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[FYI] (Fwd) FC: Antiporn activists demand end to sex sites, more COP

------- Forwarded message follows -------
Date sent:      	Wed, 24 May 2000 07:22:26 -0400
To:             	politech@vorlon.mit.edu
From:           	Declan McCullagh <declan@well.com>
Subject:        	FC: Antiporn activists demand end to sex sites, more COPPA problems
Send reply to:  	declan@well.com


    Antiporn Activists Lobby for Laws
    by Declan McCullagh (declan@wired.com)

    3:00 a.m. May. 24, 2000 PDT
    WASHINGTON -- These are trying times for anti-porn activists.

    A federal judge has barred the Justice Department from prosecuting
    most sex sites, the Communications Decency Act has been
    overturned, and this week the Supreme Court struck down a cable TV
    sex-scrambling law.

    But that didn't stop anti-porn advocates from descending on
    Capitol Hill on Tuesday, lurid printouts in hand, to demand that
    something be done about raunch and ribaldry on the Internet.

    "I'm here to make an appeal for you to do anything and everything
    that is possible to hinder this horrible industry," said Joseph
    Burgin, a self-proclaimed ex-porn addict who said smut was to
    blame for his divorce and $100,000 in legal fees. Burgin said that
    sex sites had made his "addiction" even more terrible.

    To the Republicans who control the House Commerce
    telecommunications subcommittee, Burgin's tale of woe provided
    ample evidence that prurience had run amok -- and the Clinton
    administration was to blame.

    "Frankly, I think the Justice Department's record on prosecuting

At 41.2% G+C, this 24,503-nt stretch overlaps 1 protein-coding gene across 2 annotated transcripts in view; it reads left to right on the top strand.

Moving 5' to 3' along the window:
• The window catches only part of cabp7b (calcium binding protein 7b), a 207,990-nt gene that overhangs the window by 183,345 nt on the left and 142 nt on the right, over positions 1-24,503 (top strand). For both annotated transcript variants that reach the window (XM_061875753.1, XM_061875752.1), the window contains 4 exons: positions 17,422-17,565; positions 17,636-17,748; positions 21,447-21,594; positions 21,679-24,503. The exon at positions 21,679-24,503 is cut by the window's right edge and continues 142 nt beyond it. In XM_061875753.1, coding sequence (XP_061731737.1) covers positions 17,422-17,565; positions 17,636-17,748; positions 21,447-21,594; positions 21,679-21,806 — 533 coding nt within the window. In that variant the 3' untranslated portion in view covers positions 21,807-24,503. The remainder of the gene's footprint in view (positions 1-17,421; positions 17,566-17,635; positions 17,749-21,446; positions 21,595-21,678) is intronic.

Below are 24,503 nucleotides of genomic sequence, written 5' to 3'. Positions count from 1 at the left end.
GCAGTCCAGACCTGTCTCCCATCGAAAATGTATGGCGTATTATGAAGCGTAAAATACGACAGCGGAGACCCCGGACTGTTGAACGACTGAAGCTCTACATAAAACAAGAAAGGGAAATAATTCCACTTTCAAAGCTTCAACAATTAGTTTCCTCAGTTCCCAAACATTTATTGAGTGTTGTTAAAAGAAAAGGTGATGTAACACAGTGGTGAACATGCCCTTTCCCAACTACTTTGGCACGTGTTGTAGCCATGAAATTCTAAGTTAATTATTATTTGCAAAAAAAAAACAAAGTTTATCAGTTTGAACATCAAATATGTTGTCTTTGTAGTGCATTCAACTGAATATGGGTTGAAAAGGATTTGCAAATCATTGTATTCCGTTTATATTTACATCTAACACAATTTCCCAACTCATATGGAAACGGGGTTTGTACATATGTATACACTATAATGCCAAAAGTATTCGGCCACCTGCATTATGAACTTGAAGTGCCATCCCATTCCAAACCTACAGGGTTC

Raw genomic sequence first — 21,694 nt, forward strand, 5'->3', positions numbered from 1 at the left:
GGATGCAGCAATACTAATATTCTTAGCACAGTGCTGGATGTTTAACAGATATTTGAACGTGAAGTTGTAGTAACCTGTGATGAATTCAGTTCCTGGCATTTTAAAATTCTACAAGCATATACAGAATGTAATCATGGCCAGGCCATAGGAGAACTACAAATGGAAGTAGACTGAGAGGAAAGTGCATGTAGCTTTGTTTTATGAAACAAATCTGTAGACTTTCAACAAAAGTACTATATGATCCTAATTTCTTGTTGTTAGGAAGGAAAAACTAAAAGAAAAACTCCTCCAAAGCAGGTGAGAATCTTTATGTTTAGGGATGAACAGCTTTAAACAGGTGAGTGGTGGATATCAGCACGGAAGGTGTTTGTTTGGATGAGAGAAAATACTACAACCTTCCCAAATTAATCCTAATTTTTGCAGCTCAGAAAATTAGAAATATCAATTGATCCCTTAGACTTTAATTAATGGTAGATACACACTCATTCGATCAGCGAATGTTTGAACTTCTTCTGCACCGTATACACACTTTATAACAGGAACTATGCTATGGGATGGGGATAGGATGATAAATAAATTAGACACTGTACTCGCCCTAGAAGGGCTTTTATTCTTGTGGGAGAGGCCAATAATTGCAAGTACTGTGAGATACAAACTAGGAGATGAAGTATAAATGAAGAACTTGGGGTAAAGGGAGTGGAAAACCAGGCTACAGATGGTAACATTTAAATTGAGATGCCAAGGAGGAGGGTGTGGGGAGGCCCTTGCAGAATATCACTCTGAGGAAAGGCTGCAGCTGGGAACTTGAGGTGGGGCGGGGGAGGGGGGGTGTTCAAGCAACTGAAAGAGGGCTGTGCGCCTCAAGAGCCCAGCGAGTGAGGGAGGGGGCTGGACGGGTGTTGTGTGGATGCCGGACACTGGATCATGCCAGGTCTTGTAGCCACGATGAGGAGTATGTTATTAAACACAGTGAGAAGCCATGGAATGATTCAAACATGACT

obscenity and indecency on the Internet is appalling," said Rep.
    Billy Tauzin (R-Louisiana), the subcommittee chairman.


    Janet LaRue, senior director of legal studies at the Family
    Research Council, claimed that perverts can view porn in public
    libraries, and more obscenity prosecutions would solve that

    "What we're asking is that the existing obscenity laws be
    enforced," LaRue said. "If this is the case, then we believe the
    other problems will take care of themselves."

    LaRue tried to introduce as evidence a series of JPEGs she
    downloaded to show panel members how explicit some of the sites

    Tauzin, the subcommittee chair, hesitated and said he didn't know
    whether it was appropriate to accept as evidence material that
    might be deemed obscene by the very laws that they were there to
    debate. After conferring with the subcommittee's attorney, Tauzin
    said he could accept the material but not let anyone else make



ICQ shuts out adults posing as children
By Patricia Jacobus
Staff Writer, CNET News.com
May 4, 2000, 4:00 a.m. PT

It may be acceptable to lie about your age at a cocktail party, but
don't try it with America Online's popular ICQ instant messaging
service. In response to a tough new online child privacy law that went
into effect two weeks ago, ICQ is forcing members under the age of 13
to forfeit their accounts. That's not just tough luck for real kids;
the policy also is causing headaches for some adults who, for whatever
reason, registered with fake birth dates. Those who tried to pass
themselves off as younger than 13 have been shut out of ICQ and some
other Web services until they can prove they're old enough to play
without mom's or dad's permission.


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